Many people were on the street, but this is not a big day, so the crowd is really pretty moderate today.

We can see several of the ‘cars’ sitting by the street, brightly painted, and freshly repainted for the festival, too.


These cars are enormous, the height of a two or three story building.


Walking towards the parade, first we see a group a dancers, wearing their horses, accompanied by drummers. There is a circle of people, about four people thick, around these dancers. The whole  road is blocked by this.


This sadhu was watching the dance.


Next came the temple elephant, gaily decorated for the event today.


Then came the Parade of the Gods, led by a group of drummers.


Then the gods. It is a small parade today, with only two gods.

This may be the Lord and Lady of the temple, Siva and Parvati, (Annamalai and Unnamalai) They are sitting on a bull, I think Siva’s Nandi.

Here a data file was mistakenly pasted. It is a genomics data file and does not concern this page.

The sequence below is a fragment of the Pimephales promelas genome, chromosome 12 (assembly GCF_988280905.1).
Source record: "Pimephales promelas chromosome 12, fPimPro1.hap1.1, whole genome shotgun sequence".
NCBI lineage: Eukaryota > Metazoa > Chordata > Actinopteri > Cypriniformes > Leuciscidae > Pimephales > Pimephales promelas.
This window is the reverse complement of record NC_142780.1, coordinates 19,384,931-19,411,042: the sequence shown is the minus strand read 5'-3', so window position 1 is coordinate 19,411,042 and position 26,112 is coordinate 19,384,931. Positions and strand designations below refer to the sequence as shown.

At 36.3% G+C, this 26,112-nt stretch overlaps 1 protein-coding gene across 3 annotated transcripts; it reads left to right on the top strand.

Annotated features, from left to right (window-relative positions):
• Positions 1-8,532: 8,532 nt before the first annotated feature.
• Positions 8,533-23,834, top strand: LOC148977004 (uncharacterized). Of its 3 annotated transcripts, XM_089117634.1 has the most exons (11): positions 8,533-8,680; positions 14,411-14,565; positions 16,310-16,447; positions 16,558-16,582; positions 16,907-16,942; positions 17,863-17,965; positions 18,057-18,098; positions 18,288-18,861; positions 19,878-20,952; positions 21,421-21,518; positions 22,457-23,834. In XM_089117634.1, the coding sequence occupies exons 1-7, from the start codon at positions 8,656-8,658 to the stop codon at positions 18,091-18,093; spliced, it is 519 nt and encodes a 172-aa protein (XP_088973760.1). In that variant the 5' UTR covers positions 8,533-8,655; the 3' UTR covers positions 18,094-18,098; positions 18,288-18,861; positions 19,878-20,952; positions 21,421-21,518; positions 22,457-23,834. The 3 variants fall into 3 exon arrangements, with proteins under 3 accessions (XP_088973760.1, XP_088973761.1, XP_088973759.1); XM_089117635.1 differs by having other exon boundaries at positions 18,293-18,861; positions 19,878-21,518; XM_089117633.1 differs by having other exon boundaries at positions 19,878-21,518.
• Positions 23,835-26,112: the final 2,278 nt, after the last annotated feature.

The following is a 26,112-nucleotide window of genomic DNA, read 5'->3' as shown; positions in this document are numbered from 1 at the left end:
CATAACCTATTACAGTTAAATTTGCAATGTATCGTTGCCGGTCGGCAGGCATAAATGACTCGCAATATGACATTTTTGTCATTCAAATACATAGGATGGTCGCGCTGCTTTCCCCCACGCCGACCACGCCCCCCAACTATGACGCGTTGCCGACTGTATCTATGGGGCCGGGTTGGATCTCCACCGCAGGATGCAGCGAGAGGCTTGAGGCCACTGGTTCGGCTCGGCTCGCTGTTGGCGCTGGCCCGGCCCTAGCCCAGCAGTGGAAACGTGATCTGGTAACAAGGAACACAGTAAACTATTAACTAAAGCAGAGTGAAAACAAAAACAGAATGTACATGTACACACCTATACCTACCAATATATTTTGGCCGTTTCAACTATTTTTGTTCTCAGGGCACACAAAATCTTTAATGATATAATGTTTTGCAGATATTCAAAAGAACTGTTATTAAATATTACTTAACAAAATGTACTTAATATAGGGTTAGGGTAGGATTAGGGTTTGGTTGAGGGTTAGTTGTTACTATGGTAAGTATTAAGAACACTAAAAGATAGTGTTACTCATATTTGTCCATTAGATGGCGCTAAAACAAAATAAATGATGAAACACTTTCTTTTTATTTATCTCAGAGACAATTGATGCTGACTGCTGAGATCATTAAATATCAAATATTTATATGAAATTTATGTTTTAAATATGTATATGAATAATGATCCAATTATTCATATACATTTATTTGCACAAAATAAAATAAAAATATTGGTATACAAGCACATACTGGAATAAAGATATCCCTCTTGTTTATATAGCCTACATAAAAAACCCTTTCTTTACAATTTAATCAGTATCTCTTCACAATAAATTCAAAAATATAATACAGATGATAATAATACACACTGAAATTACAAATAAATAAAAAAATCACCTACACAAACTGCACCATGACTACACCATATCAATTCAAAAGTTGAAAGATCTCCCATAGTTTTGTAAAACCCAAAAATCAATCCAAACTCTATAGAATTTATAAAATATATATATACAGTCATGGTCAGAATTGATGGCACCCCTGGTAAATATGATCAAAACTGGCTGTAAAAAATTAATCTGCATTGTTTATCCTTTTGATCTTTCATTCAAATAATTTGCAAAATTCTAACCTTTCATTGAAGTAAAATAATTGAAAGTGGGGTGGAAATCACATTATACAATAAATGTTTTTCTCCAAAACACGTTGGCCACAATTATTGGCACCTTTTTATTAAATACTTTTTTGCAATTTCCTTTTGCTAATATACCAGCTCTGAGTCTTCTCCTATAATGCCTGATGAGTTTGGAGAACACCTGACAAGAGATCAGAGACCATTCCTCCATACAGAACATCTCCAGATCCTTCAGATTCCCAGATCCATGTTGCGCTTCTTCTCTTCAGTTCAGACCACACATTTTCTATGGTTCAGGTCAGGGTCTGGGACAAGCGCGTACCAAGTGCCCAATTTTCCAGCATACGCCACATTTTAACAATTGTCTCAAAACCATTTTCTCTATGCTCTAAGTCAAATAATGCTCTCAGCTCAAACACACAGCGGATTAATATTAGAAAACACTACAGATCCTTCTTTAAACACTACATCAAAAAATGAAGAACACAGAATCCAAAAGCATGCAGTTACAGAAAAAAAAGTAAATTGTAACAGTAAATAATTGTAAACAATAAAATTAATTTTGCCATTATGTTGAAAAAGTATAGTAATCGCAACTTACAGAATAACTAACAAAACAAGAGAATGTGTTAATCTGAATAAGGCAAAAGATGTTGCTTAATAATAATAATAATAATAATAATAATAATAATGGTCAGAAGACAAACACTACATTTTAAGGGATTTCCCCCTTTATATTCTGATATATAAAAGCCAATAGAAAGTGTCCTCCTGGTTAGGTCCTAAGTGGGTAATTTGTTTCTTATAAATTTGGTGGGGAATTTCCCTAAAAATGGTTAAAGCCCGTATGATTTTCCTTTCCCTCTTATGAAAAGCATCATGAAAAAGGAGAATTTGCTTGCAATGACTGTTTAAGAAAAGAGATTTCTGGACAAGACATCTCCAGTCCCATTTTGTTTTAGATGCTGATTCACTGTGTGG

This being India, cows are still on the streets, even in the midst of a parade. Carol is behind this one.


The other god. Is this Vishnu on his boar?


Maha Radham – The Big Car Festival

Four days before the climax, the major temple gods are brought through town on the ‘cars’ we saw outside  the temple.

This is one of the biggest parts of the festival. We walked into the crowd. We had been warned by the rickshaw drivers about our bags, to hold them tightly, because of thieves out on days like this.

We got into the crowd waiting on the street. This turned out the be the worst such crowd I had ever been in. While taking these photographs, I was almost pushed over several times. Carol was standing behind me, and so did not have as much trouble with the press of people.

We were in the street, just a bit up from the temple’s West Gopuram.


The biggest of the cars was coming up the street. Again, this car carried the Lord and Lady, Arunachaleswara and Unnamalai. This is the climax of the parade.